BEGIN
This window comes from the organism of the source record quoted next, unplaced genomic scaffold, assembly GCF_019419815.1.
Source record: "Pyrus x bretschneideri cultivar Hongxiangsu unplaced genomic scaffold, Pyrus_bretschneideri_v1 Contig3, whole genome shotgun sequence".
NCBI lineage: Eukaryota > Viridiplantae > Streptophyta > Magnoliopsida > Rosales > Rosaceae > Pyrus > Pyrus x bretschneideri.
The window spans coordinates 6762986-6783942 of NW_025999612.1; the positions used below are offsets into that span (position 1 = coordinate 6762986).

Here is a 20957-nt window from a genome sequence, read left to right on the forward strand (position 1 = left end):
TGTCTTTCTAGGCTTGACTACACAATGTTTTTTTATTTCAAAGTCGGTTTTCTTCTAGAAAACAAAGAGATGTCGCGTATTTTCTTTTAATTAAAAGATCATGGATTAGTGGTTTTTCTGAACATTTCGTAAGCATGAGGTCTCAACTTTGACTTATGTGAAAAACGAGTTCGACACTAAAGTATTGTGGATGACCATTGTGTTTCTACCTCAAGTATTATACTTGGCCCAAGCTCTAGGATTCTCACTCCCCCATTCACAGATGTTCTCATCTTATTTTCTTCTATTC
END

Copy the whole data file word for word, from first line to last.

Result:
This window comes from the organism of the source record quoted next, unplaced genomic scaffold, assembly GCF_019419815.1.
Source record: "Pyrus x bretschneideri cultivar Hongxiangsu unplaced genomic scaffold, Pyrus_bretschneideri_v1 Contig3, whole genome shotgun sequence".
NCBI lineage: Eukaryota > Viridiplantae > Streptophyta > Magnoliopsida > Rosales > Rosaceae > Pyrus > Pyrus x bretschneideri.
The window spans coordinates 6762986-6783942 of NW_025999612.1; the positions used below are offsets into that span (position 1 = coordinate 6762986).

Here is a 20957-nt window from a genome sequence, read left to right on the forward strand (position 1 = left end):
TGTCTTTCTAGGCTTGACTACACAATGTTTTTTTATTTCAAAGTCGGTTTTCTTCTAGAAAACAAAGAGATGTCGCGTATTTTCTTTTAATTAAAAGATCATGGATTAGTGGTTTTTCTGAACATTTCGTAAGCATGAGGTCTCAACTTTGACTTATGTGAAAAACGAGTTCGACACTAAAGTATTGTGGATGACCATTGTGTTTCTACCTCAAGTATTATACTTGGCCCAAGCTCTAGGATTCTCACTCCCCCATTCACAGATGTTCTCATCTTATTTTCTTCTATTC